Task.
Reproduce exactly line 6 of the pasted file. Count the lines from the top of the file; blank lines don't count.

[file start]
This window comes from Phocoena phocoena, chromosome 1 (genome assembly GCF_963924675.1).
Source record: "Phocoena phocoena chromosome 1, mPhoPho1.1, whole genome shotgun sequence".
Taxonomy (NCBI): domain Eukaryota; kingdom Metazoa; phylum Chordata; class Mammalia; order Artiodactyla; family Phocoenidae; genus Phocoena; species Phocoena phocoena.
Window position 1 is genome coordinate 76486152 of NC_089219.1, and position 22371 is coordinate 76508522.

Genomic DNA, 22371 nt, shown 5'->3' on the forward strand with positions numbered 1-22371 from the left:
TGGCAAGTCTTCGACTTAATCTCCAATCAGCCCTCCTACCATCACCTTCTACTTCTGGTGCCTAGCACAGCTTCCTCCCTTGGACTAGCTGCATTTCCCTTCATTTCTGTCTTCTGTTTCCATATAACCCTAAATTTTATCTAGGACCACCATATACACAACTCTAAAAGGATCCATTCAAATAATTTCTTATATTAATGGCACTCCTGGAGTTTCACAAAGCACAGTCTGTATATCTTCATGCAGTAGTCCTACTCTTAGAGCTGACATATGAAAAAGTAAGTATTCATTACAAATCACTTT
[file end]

TGGCAAGTCTTCGACTTAATCTCCAATCAGCCCTCCTACCATCACCTTCTACTTCTGGTGCCTAGCACAGCTTCCTCCCTTGGACTAGCTGCATTTCCCTTCATTTCTGTCTTCTGTTTCCATATAACCCTAAATTTTATCTAGGACCACCATATACACAACTCTAAAAGGATCCATTCAAATAATTTCTTATATTAATGGCACTCCTGGAGTTTCACAAAGCACAGTCTGTATATCTTCATGCAGTAGTCCTACTCTTAGAGCTGACATATGAAAAAGTAAGTATTCATTACAAATCACTTT